New Jersey Devils forward and alternate captain Patrik Elias is still active, so he’s not eligible for the Hall of Fame yet (keep your Chris Pronger jokes to yourself, please) but he may be one of the most polarizing test cases when the time comes to weigh whether or not he gets the nod. He is regarded neither as a generational talent nor a blow-you-away type performer, but Elias has consistently put up impressive numbers, helping the New Jersey Devils win two Stanley Cups and, more recently, has bolstered an anemic offense despite the fact that he is no longer a young buck.
The 39-year-old Czech native is versatile -- he can play center or wing, though the latter is his natural position -- and he has longevity. He has amassed 1,017 points (406 goals, 611 assists) in 1,224 games for the Devils, which is a noteworthy accomplishment in and of itself but perhaps more impressive considering the following: His career totals took hits with two lockouts, and he put up those numbers despite a notoriously-stingy Devils system that was predicated on a defense-first mentality. What’s more is that Elias’ steadiness has stood the test of time. He is a two-time Stanley Cup Champ and a four-time All-Star – he represented the Devils in 2000, 2002, 2011 and 2015. The long-time Devil has the franchise record in goals, assists and points, and he has been one of the team’s top three scorers for each of the past five seasons.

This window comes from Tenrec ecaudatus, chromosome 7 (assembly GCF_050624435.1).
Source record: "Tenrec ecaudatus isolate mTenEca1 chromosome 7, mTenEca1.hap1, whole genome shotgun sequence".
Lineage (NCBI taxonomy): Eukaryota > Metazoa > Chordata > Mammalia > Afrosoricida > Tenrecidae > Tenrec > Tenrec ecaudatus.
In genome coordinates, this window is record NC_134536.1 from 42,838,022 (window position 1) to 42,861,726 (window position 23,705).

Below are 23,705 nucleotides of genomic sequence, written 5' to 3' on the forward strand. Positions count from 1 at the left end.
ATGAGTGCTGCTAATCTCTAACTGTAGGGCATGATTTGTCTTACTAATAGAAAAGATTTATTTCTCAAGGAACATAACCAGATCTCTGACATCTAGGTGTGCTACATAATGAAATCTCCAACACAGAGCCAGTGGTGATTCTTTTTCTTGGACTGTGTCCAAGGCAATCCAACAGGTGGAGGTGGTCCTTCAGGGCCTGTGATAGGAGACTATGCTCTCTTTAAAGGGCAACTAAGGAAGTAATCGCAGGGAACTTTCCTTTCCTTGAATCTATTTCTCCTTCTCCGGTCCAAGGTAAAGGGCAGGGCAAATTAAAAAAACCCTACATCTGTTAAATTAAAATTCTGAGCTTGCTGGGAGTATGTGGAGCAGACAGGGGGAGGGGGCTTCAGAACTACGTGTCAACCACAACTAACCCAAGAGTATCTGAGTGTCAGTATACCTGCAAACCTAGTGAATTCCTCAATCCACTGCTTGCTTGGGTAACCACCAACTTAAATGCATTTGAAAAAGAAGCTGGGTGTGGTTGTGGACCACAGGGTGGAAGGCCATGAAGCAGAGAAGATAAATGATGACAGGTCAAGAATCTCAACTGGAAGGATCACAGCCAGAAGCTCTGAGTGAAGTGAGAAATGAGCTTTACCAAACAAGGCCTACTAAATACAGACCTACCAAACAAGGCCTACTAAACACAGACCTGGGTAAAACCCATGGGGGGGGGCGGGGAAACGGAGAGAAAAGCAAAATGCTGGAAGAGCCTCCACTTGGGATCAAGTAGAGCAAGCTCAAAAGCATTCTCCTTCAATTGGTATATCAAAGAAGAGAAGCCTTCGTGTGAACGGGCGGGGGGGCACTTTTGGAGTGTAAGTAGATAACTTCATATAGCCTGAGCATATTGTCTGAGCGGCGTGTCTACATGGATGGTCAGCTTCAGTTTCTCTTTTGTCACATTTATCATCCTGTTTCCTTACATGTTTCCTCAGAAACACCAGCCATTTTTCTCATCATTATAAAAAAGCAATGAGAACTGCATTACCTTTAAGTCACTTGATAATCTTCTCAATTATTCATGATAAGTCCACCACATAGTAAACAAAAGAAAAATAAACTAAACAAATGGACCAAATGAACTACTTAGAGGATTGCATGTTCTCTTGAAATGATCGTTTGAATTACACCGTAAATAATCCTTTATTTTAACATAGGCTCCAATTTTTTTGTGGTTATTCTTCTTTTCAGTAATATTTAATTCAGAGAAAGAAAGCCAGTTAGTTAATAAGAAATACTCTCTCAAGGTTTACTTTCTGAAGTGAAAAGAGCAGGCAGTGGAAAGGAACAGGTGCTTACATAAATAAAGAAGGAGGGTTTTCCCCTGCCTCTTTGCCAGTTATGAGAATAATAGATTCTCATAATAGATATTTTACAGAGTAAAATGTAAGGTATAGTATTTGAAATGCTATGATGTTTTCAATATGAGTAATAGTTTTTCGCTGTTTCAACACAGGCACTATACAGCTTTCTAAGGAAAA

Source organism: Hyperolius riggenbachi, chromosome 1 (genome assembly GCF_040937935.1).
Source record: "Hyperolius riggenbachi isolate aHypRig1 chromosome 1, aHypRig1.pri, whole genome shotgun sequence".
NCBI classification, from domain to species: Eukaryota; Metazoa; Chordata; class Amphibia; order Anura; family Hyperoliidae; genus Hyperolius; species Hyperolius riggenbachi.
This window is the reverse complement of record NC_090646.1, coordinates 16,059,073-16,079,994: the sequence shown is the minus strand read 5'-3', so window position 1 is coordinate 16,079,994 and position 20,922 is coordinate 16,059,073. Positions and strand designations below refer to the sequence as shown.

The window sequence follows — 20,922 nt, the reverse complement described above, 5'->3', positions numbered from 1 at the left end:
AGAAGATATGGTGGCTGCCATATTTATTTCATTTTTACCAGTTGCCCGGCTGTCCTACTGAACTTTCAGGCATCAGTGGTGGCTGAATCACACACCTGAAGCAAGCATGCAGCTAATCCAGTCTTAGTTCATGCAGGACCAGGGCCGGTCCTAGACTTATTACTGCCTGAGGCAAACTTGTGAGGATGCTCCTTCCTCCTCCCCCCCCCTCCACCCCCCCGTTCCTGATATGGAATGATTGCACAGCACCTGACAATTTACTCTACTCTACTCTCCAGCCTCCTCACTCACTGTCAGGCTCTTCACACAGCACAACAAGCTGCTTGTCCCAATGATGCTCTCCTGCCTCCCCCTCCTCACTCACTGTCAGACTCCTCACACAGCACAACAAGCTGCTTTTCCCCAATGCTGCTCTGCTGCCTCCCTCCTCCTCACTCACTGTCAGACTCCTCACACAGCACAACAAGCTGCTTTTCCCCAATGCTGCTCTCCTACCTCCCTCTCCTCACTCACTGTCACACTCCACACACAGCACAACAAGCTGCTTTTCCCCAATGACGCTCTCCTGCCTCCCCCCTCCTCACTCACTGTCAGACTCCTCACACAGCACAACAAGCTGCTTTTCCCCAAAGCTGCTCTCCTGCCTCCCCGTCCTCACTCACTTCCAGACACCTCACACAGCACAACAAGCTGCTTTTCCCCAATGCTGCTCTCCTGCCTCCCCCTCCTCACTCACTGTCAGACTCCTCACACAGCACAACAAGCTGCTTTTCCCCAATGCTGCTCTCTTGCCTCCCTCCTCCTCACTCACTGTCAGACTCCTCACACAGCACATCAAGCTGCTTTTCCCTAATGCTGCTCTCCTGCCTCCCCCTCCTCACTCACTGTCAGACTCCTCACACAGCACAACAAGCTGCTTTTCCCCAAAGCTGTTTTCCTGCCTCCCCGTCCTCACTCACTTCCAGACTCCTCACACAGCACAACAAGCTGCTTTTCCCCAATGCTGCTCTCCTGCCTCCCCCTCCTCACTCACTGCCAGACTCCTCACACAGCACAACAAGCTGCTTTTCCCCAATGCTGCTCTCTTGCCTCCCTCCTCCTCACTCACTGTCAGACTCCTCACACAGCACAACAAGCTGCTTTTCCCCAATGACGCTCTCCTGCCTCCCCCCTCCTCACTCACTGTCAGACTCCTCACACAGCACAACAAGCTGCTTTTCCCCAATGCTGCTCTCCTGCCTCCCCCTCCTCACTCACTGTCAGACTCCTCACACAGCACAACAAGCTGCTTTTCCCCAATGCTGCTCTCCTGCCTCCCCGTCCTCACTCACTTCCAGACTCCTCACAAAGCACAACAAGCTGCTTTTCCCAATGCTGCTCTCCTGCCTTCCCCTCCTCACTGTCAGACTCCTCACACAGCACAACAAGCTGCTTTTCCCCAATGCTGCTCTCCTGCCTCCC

Elias was probably not one of the greatest players in the league in any certain season, and his numbers do not blow you away. He topped out with a 96-point season in 2001, where he ranked third overall in scoring (though first overall with a plus/minus rating of plus-45). Some feel that to make the HHOF you have to be special, unique, and that the qualifications have gotten far more lax recently. Even his former teammate Bobby Holik told ESPN the Mag’s Craig Custance earlier this year that he would not include Elias: "As much as I loved playing with Patrik and being his friend, I don't think he's a Hall of Famer," Holik told Custance. "I feel it's a very, very unique club." There will be others that side with him on this.
We can appreciate Holik’s dilution argument, but considering that effect has already taken place, it seems wrong to leave players out based on a set of conditions that no longer seem relevant. Elias was a really good player for a sustained stretch of time, who isn’t done yet. We have the feeling that by the time he chooses to hang up his skates, his numbers should be enough to ear consideration.
ESPN Panel: 60 percent voted for induction in the Hall.